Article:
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Made a little more progress on the part for @jaelen_hsu. I've been swamped lately with other work, so I haven't had a tremendous amount of time to work on this project.

Currently working through the best toolpaths for this type of part, I am taking my time and set up all the settings for each endmill and toolpath to make future workflow fast and easy. Taking advantage of sketch geometry in my CAM setups to make boundaries easier to select, which opens me up to many more toolpath options. 

I played around a bit to find what the best types of toolpaths were ideal for milling out these small areas and found that the 2D adaptive and pocket clearing worked the best. But I'm curious to know what other people may use, and would be very interested in everyone's thoughts on how it might be done most efficiently. If I get permission from the owner of the model, I will share the file during and after finished with the part with videos showing the operations in action. 

For this, I am doing an adaptive clearing for the front and back of the part using a 3/16" square endmill, then a bunch of pocketing and adaptive toolpaths for making the smaller features using a 1/16" square endmill.

Machinist Apprentice | Stainless Steel Toolpaths | Day 36

Today I got to finish the majority of the steel plate I've been working on the past couple days. 

Unfortunately, I'm not able to show very much of the project since it's under an NDA. I was able to finish cleaning the top face of the part and came in with a 1/16" square endmill to do an adaptive clearing and contour the small pins on top. Due to how they were located, there a tiny amount of material that couldn't get cut with the 1/2" endmill.

Two features on this part are critical, one hole, and a pocket, which needs to be in tight tolerance to one another. For this, my boss had me boar them out vs. drilling it, which would allow tolerances of plus or minus five-tenths (0.0005"). I didn't think it through properly and started to do this with a six flute square endmill, but stopped the machine quick when I heard a low rumble then crunch. It turns out that with that many flutes, there isn't enough room at the bottom to clear the chips properly, and so isn't ideal for cutting down. Thankfully I was leaving a few thou on the walls, so no real harm was done. I came in again with a four flute endmill and got the holes to within three tenths (0.0003").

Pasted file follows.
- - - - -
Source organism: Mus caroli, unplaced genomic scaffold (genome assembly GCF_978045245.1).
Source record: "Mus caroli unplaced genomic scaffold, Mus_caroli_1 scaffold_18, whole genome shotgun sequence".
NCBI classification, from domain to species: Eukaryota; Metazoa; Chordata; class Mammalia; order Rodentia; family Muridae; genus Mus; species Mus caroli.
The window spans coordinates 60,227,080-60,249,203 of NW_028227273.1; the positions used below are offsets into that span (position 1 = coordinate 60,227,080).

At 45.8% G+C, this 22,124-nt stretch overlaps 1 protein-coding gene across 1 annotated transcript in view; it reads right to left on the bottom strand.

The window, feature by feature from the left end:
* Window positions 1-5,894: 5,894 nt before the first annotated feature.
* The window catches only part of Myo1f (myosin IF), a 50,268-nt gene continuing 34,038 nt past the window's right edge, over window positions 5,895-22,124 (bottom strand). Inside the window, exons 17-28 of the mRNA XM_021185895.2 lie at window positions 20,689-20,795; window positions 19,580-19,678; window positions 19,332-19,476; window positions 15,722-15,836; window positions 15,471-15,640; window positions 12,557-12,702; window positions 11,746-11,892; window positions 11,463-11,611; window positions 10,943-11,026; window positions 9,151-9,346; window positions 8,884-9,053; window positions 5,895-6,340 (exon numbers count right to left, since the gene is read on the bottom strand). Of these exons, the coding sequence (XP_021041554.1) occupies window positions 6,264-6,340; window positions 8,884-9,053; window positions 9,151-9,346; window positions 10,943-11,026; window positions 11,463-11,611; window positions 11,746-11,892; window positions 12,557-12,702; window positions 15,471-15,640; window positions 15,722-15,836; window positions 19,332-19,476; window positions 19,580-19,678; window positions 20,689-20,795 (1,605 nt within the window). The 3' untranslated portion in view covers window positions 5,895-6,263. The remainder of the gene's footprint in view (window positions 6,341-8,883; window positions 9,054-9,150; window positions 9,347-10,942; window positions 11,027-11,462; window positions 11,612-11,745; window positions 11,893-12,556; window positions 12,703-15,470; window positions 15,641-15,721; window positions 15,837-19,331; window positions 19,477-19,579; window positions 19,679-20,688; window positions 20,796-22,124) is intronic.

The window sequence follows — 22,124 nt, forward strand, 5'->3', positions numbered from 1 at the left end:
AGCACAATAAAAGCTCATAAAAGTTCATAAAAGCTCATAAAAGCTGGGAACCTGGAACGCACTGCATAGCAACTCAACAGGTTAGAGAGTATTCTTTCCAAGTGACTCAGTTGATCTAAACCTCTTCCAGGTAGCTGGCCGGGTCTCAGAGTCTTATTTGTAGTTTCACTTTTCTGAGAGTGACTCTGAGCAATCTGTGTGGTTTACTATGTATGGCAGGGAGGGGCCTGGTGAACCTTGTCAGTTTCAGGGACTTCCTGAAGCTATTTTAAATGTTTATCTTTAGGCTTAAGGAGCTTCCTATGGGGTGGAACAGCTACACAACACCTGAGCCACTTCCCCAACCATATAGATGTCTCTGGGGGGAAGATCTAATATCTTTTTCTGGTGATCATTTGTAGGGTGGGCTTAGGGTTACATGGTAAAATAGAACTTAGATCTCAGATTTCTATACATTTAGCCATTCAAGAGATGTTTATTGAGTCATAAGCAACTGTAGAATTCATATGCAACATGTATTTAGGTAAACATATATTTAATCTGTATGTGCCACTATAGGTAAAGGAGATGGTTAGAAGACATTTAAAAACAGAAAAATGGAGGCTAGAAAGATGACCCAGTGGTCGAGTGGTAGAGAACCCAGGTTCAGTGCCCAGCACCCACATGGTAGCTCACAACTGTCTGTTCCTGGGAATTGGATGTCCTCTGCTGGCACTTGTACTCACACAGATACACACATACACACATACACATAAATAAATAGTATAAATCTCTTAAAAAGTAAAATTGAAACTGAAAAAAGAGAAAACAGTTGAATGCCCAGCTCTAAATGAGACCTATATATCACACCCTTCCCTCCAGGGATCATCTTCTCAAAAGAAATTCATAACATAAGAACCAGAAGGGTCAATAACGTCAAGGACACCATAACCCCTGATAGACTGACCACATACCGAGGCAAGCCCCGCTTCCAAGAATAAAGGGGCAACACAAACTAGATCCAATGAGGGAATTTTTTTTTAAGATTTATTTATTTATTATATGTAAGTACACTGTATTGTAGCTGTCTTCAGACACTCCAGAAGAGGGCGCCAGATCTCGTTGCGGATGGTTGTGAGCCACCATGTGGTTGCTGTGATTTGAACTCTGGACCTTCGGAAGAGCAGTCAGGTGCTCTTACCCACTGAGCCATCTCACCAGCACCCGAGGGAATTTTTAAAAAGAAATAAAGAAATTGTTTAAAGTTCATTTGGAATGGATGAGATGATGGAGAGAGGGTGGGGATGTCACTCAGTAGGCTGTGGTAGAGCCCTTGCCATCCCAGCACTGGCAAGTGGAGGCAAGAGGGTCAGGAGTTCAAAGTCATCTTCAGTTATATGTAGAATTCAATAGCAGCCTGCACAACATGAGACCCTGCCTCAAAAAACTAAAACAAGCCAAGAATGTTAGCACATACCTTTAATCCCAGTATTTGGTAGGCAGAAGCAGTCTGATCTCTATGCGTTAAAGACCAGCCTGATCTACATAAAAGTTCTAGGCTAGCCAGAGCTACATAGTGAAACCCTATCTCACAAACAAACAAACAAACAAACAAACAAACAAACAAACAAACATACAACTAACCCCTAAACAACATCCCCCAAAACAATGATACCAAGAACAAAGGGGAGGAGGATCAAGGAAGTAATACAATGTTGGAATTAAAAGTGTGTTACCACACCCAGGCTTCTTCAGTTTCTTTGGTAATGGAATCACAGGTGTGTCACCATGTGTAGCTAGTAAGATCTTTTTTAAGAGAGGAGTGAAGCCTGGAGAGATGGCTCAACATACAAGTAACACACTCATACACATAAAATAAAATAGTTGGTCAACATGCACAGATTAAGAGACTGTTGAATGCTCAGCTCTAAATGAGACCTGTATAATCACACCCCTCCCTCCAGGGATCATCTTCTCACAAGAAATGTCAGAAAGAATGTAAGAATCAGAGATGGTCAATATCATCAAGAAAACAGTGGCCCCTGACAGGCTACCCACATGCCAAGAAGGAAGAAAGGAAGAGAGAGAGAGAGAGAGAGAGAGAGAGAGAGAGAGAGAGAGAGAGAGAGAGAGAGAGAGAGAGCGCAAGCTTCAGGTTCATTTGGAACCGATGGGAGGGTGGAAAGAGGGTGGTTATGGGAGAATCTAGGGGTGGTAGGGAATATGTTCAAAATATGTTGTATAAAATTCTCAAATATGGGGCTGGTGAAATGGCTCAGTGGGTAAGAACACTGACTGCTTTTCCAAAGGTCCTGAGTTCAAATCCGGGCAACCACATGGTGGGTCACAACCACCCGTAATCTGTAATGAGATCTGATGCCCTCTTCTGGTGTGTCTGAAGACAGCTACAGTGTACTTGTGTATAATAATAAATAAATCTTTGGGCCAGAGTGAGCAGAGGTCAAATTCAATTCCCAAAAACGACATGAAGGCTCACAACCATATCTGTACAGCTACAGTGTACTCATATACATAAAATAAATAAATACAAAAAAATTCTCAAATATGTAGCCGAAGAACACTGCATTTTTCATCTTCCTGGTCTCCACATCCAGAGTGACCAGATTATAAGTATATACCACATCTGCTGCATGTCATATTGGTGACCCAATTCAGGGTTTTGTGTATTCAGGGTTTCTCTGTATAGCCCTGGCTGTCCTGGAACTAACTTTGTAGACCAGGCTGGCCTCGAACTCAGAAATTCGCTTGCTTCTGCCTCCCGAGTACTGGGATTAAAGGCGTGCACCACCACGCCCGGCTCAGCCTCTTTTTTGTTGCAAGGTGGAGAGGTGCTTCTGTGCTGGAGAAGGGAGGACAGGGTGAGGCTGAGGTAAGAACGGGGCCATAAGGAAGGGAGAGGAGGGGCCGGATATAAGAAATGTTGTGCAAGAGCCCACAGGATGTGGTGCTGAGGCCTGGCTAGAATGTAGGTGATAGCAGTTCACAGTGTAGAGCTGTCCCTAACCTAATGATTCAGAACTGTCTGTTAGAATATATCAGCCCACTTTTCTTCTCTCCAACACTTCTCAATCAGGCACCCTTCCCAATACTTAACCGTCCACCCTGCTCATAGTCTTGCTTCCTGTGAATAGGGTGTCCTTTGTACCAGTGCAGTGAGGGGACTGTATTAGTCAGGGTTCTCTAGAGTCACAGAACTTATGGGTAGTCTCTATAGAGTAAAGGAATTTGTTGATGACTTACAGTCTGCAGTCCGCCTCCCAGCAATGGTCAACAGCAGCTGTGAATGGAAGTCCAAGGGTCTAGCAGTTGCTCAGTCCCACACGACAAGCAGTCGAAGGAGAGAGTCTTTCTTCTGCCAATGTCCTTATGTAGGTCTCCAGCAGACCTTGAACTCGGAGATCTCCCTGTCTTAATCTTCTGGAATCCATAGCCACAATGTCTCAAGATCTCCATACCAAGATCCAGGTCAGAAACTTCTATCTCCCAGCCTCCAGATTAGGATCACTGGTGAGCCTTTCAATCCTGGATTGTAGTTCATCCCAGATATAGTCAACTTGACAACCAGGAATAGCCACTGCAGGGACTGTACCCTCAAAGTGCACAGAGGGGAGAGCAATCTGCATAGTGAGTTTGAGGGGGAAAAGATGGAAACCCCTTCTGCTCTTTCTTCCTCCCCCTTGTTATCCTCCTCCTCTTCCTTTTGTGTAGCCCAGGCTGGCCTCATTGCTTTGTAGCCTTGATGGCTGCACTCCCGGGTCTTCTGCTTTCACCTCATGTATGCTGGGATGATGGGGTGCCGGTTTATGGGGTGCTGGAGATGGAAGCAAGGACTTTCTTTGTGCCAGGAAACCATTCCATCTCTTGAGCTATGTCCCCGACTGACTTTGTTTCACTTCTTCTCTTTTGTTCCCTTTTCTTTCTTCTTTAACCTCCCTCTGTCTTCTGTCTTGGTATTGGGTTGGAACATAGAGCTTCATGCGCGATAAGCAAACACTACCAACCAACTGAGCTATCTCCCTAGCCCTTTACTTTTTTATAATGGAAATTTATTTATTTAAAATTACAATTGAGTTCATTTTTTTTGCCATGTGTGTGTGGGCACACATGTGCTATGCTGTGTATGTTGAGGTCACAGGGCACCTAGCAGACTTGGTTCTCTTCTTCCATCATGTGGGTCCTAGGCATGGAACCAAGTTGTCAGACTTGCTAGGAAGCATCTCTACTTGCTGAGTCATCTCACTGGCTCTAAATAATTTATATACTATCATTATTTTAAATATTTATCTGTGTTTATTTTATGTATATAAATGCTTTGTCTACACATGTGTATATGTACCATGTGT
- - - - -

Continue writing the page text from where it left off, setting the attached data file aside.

From there, I used a quarter-inch four flute endmill to cut the part out of the stock using 0.03" step-downs at 30in/min. I did get a bit of chatter when it was cutting the backside of the piece, but I think that maybe because the flood coolant couldn't reach the end of the tool, and so was dry cutting. I then took a 1/8" ball endmill to clear a bunch of the material away to get a chamfer along the edges. I had to use a ball endmill because there were some smaller features that only a ball endmill could reach, and so would have to do the entire contour of the part with a 1/16" ball. There are some tricky areas to this part, which I may recreate to show some of the difficulties I had to deal with. 

Overall the part is coming out looking beautiful, and everything is within 0.0005" (well above acceptable tolerance!), and the finishes are immaculate!

Machinist Apprentice | Fixture Plate & Stainless Steel | Day 35

Today I worked on making the fixture plate for the stainless part I am working on (see previous posts).

I got the steel plate to within 0.0005" of its final thickness, which well below what the allowable tolerance is! From there, I drilled the holes in the steel plate to bolt it down later. 

For the fixture plate, I shaved down the top face to ensure I had a flat workpiece, then drilled the holes for threading. I realized too late that I accidentally cut them with a 1/4" drill bit to make 1/4-20 threaded holes, which is much too big for the thread size. Thankfully I was able just to shift the x-axis origin over a bit and recut it with the correct drill bit (#7 drill). I then hand threaded each hole while it was still in the vice using a vertical block my boss made to ensure you cut it vertically.